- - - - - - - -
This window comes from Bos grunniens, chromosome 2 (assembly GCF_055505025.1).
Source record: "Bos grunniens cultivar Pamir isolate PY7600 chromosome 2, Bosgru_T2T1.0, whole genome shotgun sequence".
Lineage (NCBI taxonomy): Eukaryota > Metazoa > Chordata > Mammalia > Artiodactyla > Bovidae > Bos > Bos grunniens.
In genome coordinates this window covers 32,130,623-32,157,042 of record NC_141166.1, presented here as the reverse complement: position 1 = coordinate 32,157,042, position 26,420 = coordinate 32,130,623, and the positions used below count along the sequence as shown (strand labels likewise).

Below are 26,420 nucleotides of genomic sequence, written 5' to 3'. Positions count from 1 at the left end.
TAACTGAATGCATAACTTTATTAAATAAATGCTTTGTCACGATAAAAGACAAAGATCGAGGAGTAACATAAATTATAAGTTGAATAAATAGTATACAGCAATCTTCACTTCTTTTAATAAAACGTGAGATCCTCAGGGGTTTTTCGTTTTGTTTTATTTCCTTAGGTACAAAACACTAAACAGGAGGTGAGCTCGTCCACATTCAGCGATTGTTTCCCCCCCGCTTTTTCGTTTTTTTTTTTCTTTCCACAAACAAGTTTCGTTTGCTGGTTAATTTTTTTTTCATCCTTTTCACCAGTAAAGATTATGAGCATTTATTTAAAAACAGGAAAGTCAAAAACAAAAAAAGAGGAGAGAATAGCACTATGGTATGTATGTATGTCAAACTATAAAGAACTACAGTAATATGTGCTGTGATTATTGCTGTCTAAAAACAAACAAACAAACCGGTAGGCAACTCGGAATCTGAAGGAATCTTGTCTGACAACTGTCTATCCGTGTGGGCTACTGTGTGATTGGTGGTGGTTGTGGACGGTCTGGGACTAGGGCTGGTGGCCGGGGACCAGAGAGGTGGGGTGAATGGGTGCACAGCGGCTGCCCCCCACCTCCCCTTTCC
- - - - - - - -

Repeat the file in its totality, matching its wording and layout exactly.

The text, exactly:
This window comes from Bos grunniens, chromosome 2 (assembly GCF_055505025.1).
Source record: "Bos grunniens cultivar Pamir isolate PY7600 chromosome 2, Bosgru_T2T1.0, whole genome shotgun sequence".
Lineage (NCBI taxonomy): Eukaryota > Metazoa > Chordata > Mammalia > Artiodactyla > Bovidae > Bos > Bos grunniens.
In genome coordinates this window covers 32,130,623-32,157,042 of record NC_141166.1, presented here as the reverse complement: position 1 = coordinate 32,157,042, position 26,420 = coordinate 32,130,623, and the positions used below count along the sequence as shown (strand labels likewise).

Below are 26,420 nucleotides of genomic sequence, written 5' to 3'. Positions count from 1 at the left end.
TAACTGAATGCATAACTTTATTAAATAAATGCTTTGTCACGATAAAAGACAAAGATCGAGGAGTAACATAAATTATAAGTTGAATAAATAGTATACAGCAATCTTCACTTCTTTTAATAAAACGTGAGATCCTCAGGGGTTTTTCGTTTTGTTTTATTTCCTTAGGTACAAAACACTAAACAGGAGGTGAGCTCGTCCACATTCAGCGATTGTTTCCCCCCCGCTTTTTCGTTTTTTTTTTTCTTTCCACAAACAAGTTTCGTTTGCTGGTTAATTTTTTTTTCATCCTTTTCACCAGTAAAGATTATGAGCATTTATTTAAAAACAGGAAAGTCAAAAACAAAAAAAGAGGAGAGAATAGCACTATGGTATGTATGTATGTCAAACTATAAAGAACTACAGTAATATGTGCTGTGATTATTGCTGTCTAAAAACAAACAAACAAACCGGTAGGCAACTCGGAATCTGAAGGAATCTTGTCTGACAACTGTCTATCCGTGTGGGCTACTGTGTGATTGGTGGTGGTTGTGGACGGTCTGGGACTAGGGCTGGTGGCCGGGGACCAGAGAGGTGGGGTGAATGGGTGCACAGCGGCTGCCCCCCACCTCCCCTTTCC